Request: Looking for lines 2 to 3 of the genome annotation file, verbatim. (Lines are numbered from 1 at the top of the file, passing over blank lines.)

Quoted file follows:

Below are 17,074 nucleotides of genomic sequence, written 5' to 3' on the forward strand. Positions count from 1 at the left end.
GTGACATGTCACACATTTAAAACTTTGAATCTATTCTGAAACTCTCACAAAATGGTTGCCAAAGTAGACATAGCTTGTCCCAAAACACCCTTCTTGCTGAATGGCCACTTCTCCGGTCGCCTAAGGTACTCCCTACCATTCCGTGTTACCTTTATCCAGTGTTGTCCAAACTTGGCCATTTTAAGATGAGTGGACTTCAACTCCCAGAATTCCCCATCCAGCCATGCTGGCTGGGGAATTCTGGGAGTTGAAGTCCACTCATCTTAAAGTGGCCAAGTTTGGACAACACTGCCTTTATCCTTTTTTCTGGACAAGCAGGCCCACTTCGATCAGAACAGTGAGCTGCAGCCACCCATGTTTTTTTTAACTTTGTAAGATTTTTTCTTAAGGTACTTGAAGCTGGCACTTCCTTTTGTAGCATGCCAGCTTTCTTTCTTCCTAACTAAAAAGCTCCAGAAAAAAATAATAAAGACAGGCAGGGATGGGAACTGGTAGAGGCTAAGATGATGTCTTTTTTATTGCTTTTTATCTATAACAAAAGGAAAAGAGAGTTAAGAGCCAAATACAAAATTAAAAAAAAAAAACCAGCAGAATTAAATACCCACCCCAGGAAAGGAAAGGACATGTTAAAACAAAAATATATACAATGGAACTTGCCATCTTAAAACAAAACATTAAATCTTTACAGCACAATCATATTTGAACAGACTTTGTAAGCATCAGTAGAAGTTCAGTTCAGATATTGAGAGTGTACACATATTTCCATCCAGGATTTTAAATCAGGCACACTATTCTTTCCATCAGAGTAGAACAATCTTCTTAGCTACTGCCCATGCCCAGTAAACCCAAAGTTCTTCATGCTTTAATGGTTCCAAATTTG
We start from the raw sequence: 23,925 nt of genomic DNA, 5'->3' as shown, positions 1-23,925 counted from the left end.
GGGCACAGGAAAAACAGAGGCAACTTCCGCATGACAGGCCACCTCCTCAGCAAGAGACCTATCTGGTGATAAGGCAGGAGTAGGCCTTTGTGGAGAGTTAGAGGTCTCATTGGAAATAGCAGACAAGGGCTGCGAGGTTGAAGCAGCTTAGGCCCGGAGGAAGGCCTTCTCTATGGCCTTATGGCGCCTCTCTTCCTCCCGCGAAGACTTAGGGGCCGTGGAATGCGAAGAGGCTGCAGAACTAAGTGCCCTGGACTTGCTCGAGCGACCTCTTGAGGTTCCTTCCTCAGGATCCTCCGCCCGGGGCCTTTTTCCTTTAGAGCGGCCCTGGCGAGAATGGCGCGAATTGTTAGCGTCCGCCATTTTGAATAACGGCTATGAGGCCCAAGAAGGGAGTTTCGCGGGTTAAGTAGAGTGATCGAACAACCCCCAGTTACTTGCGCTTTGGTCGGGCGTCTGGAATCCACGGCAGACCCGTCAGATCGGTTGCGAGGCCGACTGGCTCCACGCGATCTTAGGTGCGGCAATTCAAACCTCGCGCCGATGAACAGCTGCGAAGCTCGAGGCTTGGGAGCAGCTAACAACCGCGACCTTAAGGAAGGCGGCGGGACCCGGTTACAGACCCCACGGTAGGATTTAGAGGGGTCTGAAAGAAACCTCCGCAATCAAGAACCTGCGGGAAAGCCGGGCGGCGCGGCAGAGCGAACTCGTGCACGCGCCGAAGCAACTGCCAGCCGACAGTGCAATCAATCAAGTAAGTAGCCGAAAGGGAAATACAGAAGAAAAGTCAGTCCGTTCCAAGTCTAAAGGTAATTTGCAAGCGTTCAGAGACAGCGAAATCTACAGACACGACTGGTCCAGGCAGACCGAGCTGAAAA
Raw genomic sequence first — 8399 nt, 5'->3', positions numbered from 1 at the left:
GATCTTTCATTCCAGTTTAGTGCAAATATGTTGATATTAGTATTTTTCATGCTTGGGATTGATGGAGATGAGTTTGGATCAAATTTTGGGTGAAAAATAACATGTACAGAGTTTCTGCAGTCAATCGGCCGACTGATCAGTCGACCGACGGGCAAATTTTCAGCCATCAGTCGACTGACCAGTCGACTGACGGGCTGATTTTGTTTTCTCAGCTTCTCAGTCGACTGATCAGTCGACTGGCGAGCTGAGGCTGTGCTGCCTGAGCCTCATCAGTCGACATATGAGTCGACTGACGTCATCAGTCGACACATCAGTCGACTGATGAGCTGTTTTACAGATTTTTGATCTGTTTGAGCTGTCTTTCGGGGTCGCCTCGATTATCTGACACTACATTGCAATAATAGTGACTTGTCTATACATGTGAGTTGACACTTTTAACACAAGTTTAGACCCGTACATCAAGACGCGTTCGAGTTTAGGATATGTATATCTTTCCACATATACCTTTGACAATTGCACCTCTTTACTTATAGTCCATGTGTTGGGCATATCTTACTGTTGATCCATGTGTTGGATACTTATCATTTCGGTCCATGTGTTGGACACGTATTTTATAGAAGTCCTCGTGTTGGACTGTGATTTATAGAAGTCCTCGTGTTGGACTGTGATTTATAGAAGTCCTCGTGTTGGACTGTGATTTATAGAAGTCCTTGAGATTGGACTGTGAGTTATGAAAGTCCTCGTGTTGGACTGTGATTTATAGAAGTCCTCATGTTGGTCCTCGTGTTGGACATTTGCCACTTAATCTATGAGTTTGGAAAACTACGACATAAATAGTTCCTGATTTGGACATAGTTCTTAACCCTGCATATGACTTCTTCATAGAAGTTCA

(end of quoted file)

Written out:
GTGACATGTCACACATTTAAAACTTTGAATCTATTCTGAAACTCTCACAAAATGGTTGCCAAAGTAGACATAGCTTGTCCCAAAACACCCTTCTTGCTGAATGGCCACTTCTCCGGTCGCCTAAGGTACTCCCTACCATTCCGTGTTACCTTTATCCAGTGTTGTCCAAACTTGGCCATTTTAAGATGAGTGGACTTCAACTCCCAGAATTCCCCATCCAGCCATGCTGGCTGGGGAATTCTGGGAGTTGAAGTCCACTCATCTTAAAGTGGCCAAGTTTGGACAACACTGCCTTTATCCTTTTTTCTGGACAAGCAGGCCCACTTCGATCAGAACAGTGAGCTGCAGCCACCCATGTTTTTTTTAACTTTGTAAGATTTTTTCTTAAGGTACTTGAAGCTGGCACTTCCTTTTGTAGCATGCCAGCTTTCTTTCTTCCTAACTAAAAAGCTCCAGAAAAAAATAATAAAGACAGGCAGGGATGGGAACTGGTAGAGGCTAAGATGATGTCTTTTTTATTGCTTTTTATCTATAACAAAAGGAAAAGAGAGTTAAGAGCCAAATACAAAATTAAAAAAAAAAAACCAGCAGAATTAAATACCCACCCCAGGAAAGGAAAGGACATGTTAAAACAAAAATATATACAATGGAACTTGCCATCTTAAAACAAAACATTAAATCTTTACAGCACAATCATATTTGAACAGACTTTGTAAGCATCAGTAGAAGTTCAGTTCAGATATTGAGAGTGTACACATATTTCCATCCAGGATTTTAAATCAGGCACACTATTCTTTCCATCAGAGTAGAACAATCTTCTTAGCTACTGCCCATGCCCAGTAAACCCAAAGTTCTTCATGCTTTAATGGTTCCAAATTTG
We start from the raw sequence: 23,925 nt of genomic DNA, 5'->3' as shown, positions 1-23,925 counted from the left end.